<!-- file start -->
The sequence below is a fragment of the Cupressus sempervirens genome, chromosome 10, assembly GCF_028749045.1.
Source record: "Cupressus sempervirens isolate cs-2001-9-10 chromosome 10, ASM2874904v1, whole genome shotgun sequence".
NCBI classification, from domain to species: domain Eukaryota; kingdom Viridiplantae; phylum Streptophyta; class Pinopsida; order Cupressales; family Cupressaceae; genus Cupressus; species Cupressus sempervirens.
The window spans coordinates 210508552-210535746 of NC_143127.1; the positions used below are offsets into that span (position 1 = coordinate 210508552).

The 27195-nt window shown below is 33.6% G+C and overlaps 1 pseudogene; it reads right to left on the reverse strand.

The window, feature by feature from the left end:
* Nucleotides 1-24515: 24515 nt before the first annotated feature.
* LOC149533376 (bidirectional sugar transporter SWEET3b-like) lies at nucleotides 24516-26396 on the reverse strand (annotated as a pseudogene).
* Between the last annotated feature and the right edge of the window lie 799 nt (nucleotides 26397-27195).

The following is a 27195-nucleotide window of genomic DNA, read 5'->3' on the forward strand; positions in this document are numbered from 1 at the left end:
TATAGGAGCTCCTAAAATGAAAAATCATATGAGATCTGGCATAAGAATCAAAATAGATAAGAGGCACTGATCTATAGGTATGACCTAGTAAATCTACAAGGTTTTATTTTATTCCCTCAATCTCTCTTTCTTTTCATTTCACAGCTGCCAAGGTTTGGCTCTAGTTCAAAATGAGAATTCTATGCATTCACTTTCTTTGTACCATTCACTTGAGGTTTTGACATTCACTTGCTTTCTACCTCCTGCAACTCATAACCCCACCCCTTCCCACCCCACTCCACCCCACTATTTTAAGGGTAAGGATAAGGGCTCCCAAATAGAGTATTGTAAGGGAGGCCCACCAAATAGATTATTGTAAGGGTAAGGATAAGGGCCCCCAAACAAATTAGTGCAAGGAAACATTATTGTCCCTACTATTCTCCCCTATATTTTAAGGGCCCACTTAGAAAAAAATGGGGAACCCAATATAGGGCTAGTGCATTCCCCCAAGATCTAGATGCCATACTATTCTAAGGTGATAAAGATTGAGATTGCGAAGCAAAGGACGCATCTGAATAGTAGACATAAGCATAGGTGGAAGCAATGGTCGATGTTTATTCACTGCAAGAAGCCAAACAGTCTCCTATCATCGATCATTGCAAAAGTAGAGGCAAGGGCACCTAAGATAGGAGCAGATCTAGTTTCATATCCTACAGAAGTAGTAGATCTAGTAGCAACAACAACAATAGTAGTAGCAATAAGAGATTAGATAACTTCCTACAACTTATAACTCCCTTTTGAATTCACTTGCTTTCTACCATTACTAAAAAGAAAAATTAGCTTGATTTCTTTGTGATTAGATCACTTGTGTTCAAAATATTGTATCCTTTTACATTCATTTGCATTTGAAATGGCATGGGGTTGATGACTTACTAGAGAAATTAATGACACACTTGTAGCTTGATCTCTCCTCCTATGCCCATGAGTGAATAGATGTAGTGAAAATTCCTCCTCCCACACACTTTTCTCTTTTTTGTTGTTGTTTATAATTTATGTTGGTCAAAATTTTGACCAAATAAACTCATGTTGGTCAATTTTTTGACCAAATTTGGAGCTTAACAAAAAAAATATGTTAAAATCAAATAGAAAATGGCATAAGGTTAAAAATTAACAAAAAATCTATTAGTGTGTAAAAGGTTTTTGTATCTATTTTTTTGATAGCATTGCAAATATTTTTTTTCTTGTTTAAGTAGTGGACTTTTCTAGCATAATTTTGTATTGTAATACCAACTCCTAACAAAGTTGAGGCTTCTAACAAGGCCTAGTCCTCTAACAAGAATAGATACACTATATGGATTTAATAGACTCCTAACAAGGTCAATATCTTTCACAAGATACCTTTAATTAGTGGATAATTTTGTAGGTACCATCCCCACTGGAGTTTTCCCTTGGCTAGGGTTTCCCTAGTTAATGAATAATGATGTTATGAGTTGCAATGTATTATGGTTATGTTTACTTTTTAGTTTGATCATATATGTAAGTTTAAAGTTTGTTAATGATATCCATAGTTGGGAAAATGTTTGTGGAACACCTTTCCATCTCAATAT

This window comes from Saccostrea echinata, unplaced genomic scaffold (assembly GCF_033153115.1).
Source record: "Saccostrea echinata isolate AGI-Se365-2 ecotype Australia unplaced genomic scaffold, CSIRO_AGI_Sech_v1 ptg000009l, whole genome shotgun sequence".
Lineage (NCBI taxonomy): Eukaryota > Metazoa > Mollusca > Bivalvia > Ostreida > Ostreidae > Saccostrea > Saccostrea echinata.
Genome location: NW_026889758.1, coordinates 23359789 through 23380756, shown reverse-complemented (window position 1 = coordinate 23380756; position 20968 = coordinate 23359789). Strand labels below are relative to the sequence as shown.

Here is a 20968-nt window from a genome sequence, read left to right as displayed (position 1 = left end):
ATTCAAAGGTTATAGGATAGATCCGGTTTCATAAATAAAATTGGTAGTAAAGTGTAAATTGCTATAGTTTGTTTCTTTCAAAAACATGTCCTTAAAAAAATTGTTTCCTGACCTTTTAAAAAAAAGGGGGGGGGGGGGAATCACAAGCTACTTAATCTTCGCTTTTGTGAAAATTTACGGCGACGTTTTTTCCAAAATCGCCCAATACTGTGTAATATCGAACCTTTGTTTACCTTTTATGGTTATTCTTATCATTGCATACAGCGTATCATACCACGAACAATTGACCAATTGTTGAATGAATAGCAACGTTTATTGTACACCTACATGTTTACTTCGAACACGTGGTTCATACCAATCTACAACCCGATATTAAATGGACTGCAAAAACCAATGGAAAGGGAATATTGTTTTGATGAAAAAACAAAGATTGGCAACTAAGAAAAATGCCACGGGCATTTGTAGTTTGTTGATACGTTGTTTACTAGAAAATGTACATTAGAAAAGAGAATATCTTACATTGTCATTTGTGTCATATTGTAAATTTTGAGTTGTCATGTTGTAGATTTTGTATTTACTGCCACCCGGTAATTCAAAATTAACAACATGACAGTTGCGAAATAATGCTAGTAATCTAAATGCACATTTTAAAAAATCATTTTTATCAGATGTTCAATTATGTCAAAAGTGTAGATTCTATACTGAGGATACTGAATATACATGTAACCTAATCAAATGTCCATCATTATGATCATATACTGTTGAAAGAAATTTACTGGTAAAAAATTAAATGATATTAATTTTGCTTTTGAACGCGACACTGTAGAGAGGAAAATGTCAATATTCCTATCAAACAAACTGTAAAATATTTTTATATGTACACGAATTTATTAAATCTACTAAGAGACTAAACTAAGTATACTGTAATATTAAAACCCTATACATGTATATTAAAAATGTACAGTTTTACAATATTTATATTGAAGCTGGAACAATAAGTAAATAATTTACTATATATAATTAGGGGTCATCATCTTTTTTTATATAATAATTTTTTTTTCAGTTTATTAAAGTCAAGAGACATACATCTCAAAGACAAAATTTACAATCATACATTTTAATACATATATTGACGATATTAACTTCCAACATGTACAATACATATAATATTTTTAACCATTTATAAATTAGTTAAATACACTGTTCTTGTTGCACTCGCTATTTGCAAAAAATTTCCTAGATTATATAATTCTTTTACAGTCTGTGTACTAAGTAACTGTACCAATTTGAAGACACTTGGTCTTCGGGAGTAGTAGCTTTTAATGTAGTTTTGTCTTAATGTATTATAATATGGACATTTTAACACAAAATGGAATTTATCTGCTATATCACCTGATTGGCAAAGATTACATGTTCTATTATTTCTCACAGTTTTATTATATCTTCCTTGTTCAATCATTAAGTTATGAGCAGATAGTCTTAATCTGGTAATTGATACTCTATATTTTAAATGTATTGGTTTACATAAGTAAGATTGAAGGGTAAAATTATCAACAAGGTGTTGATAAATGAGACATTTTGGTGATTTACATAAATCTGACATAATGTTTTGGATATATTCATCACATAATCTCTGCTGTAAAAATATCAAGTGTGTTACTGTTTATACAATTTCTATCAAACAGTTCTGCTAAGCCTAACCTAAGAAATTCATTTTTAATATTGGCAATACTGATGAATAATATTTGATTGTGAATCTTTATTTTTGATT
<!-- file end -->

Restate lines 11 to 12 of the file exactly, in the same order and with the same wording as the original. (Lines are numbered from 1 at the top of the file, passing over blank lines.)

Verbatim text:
TATAGGAGCTCCTAAAATGAAAAATCATATGAGATCTGGCATAAGAATCAAAATAGATAAGAGGCACTGATCTATAGGTATGACCTAGTAAATCTACAAGGTTTTATTTTATTCCCTCAATCTCTCTTTCTTTTCATTTCACAGCTGCCAAGGTTTGGCTCTAGTTCAAAATGAGAATTCTATGCATTCACTTTCTTTGTACCATTCACTTGAGGTTTTGACATTCACTTGCTTTCTACCTCCTGCAACTCATAACCCCACCCCTTCCCACCCCACTCCACCCCACTATTTTAAGGGTAAGGATAAGGGCTCCCAAATAGAGTATTGTAAGGGAGGCCCACCAAATAGATTATTGTAAGGGTAAGGATAAGGGCCCCCAAACAAATTAGTGCAAGGAAACATTATTGTCCCTACTATTCTCCCCTATATTTTAAGGGCCCACTTAGAAAAAAATGGGGAACCCAATATAGGGCTAGTGCATTCCCCCAAGATCTAGATGCCATACTATTCTAAGGTGATAAAGATTGAGATTGCGAAGCAAAGGACGCATCTGAATAGTAGACATAAGCATAGGTGGAAGCAATGGTCGATGTTTATTCACTGCAAGAAGCCAAACAGTCTCCTATCATCGATCATTGCAAAAGTAGAGGCAAGGGCACCTAAGATAGGAGCAGATCTAGTTTCATATCCTACAGAAGTAGTAGATCTAGTAGCAACAACAACAATAGTAGTAGCAATAAGAGATTAGATAACTTCCTACAACTTATAACTCCCTTTTGAATTCACTTGCTTTCTACCATTACTAAAAAGAAAAATTAGCTTGATTTCTTTGTGATTAGATCACTTGTGTTCAAAATATTGTATCCTTTTACATTCATTTGCATTTGAAATGGCATGGGGTTGATGACTTACTAGAGAAATTAATGACACACTTGTAGCTTGATCTCTCCTCCTATGCCCATGAGTGAATAGATGTAGTGAAAATTCCTCCTCCCACACACTTTTCTCTTTTTTGTTGTTGTTTATAATTTATGTTGGTCAAAATTTTGACCAAATAAACTCATGTTGGTCAATTTTTTGACCAAATTTGGAGCTTAACAAAAAAAATATGTTAAAATCAAATAGAAAATGGCATAAGGTTAAAAATTAACAAAAAATCTATTAGTGTGTAAAAGGTTTTTGTATCTATTTTTTTGATAGCATTGCAAATATTTTTTTTCTTGTTTAAGTAGTGGACTTTTCTAGCATAATTTTGTATTGTAATACCAACTCCTAACAAAGTTGAGGCTTCTAACAAGGCCTAGTCCTCTAACAAGAATAGATACACTATATGGATTTAATAGACTCCTAACAAGGTCAATATCTTTCACAAGATACCTTTAATTAGTGGATAATTTTGTAGGTACCATCCCCACTGGAGTTTTCCCTTGGCTAGGGTTTCCCTAGTTAATGAATAATGATGTTATGAGTTGCAATGTATTATGGTTATGTTTACTTTTTAGTTTGATCATATATGTAAGTTTAAAGTTTGTTAATGATATCCATAGTTGGGAAAATGTTTGTGGAACACCTTTCCATCTCAATAT

This window comes from Saccostrea echinata, unplaced genomic scaffold (assembly GCF_033153115.1).